Artificial intelligence (AI) has the potential to radically improve our lives, from increasing global food production to helping to treat disease and shielding us from cyber attacks.

But here’s the rub: there are serious concerns that advances in technology will leave millions of people without jobs. A recent report by consultancy firm PwC found that in the UK, 30% of all jobs are at risk, including 2.25 million in the wholesale and retailing sectors.

For those in the fashion industry, this concern may be exacerbated by the development of an AI model capable of learning how a person likes to dress and inventing new outfits based on their preferences.

Image: Flaticon

The system was developed by scientists at the University of California, San Diego, and Adobe Research.

It works by combining two AI algorithms. The first is a convolutional neural network (CNN) that uses Amazon purchase data to learn a person’s preferences for certain products and suggest similar items – a feature that is already used by many online shopping sites.

However, the CNN data is then combined with a general adversarial network (GAN), which can be used to generate new images of items that are deemed most consistent with a person’s preferred style.

In other words, it has the potential to choose a variety of outfits based on products you have either searched for or purchased in the past. This is in addition to helping design new clothes and modifying existing outfits, the researchers say.

Left are suggestions for similar items based on Amazon purchase data; and right are synthetic images of items that a consumer might like based on their preferences.
Image: University of California San Diego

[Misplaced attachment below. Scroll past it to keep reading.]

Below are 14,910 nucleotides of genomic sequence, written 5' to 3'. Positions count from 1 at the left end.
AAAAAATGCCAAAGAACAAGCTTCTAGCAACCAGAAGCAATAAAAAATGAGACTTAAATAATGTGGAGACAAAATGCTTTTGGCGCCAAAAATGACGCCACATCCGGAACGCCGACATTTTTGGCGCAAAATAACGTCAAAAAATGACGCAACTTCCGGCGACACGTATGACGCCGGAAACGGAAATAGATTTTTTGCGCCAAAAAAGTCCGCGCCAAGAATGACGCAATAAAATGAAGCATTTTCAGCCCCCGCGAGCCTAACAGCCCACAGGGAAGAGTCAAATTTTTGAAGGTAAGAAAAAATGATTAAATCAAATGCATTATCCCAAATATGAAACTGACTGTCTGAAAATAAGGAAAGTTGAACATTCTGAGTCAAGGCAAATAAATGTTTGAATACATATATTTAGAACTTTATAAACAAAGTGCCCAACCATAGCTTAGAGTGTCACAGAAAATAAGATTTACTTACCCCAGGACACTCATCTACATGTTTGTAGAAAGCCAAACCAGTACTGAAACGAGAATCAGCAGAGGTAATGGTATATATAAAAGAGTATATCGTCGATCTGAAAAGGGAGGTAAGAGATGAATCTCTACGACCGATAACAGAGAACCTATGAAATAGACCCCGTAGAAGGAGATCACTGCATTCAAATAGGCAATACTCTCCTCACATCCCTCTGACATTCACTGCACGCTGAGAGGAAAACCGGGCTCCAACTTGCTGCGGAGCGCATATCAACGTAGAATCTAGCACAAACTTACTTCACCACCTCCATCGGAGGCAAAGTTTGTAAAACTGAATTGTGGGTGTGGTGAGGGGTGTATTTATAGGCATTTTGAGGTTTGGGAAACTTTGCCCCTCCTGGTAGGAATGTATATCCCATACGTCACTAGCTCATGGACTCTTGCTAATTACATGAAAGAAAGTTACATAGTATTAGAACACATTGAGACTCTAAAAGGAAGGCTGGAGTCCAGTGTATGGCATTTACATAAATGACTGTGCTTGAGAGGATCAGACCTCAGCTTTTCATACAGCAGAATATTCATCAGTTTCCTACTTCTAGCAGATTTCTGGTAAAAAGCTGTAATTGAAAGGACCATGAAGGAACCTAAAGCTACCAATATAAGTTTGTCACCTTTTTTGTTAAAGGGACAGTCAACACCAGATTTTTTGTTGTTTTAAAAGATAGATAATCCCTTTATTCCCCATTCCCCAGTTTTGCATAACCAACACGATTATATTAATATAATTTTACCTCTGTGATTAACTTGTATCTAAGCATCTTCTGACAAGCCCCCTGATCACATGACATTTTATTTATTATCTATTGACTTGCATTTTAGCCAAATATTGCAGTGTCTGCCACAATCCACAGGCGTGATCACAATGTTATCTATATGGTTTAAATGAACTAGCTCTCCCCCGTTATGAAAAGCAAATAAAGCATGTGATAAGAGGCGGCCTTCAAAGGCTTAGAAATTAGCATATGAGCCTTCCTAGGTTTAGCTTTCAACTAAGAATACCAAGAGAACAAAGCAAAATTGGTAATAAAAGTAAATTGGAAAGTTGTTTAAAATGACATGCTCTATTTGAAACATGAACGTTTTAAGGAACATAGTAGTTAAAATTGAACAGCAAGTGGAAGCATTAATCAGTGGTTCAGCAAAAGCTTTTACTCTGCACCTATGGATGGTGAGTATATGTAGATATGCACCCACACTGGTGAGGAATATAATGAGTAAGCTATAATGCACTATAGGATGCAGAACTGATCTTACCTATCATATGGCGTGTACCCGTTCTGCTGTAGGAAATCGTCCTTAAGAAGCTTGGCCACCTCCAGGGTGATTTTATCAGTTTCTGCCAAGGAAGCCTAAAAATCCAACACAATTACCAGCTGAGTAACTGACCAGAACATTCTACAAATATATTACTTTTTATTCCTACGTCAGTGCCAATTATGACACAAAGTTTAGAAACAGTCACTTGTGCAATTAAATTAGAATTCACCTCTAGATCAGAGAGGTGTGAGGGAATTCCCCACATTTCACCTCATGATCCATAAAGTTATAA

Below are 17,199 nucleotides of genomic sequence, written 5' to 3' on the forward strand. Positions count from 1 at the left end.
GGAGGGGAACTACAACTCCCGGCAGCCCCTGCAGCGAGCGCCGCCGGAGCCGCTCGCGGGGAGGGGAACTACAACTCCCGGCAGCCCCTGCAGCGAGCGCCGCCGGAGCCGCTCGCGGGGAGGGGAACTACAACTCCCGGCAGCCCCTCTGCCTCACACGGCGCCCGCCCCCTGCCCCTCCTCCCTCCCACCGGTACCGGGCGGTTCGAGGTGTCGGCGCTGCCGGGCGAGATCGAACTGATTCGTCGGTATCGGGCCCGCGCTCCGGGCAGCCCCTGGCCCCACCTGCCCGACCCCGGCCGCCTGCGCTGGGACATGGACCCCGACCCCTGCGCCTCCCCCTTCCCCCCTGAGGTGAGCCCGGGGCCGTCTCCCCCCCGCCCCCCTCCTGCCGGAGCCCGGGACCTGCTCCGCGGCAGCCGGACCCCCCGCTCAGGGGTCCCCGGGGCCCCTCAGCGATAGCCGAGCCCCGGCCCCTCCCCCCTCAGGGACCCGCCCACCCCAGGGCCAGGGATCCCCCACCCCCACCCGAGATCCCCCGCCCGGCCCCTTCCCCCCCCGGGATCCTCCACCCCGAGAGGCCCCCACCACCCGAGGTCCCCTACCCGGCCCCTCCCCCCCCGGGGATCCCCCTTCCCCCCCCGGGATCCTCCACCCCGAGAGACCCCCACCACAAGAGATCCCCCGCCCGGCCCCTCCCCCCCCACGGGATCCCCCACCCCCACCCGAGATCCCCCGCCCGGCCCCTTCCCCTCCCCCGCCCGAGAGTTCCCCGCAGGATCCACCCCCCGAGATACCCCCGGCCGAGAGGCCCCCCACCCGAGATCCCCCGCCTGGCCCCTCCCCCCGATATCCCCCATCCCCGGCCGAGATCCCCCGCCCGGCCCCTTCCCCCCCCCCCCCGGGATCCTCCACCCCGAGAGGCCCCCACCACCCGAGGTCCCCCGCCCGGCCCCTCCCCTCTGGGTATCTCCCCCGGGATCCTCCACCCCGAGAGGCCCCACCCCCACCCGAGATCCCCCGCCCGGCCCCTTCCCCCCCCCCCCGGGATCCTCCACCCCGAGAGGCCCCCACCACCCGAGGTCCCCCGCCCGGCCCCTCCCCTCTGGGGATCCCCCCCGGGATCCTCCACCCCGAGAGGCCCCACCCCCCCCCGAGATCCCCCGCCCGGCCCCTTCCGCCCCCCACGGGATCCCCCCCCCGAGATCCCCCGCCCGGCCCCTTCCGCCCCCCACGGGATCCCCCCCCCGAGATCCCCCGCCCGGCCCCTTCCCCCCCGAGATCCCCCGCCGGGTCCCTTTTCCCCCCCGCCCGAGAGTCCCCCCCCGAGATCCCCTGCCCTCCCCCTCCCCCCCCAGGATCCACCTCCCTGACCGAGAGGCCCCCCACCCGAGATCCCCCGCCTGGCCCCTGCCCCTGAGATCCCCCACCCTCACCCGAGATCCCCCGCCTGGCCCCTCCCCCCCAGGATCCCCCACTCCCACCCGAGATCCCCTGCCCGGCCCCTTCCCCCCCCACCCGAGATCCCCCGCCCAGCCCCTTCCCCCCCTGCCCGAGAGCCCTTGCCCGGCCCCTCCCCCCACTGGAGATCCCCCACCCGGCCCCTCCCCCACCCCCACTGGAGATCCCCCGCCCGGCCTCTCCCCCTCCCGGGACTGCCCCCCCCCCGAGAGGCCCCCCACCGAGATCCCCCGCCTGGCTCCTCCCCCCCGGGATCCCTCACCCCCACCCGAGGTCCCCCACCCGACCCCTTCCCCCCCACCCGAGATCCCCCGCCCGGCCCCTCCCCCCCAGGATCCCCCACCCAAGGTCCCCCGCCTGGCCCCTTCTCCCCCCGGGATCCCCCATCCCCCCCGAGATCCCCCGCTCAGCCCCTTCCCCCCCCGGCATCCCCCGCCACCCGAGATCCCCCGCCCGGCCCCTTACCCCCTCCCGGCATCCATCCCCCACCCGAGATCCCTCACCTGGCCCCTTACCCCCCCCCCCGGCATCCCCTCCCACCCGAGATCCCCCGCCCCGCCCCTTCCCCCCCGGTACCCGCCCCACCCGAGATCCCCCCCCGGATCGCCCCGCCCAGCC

While the tool is clearly exciting, it is not quite at a stage where it can actually choose a new outfit or replace a shopping assistant – but the idea has piqued the interest of several major technology companies.

Fashion forward

Last year, for example, Amazon’s Lab126 research and development arm developed a similar algorithm designed to analyze images and use the information to generate new styles.

Speaking to university magazine MIT Technology Review about this AI, Cornell University professor Kavita Bala said: “There’s been a whole move from companies like Amazon trying to understand how fashion develops in the world. This is completely changing the industry.”

In a similar vein, Google recently created an AI model that can accurately predict which images a human would like according to their aesthetic appeal.

According to Google, its Neural Image Assessment tool can be used to compare the quality of different versions of the same image, which may have been distorted in various ways, while also being used to enhance the perceptual quality of an image.

It could also be used to improve picture-taking in real-time and assist in the editing process, its developers claim.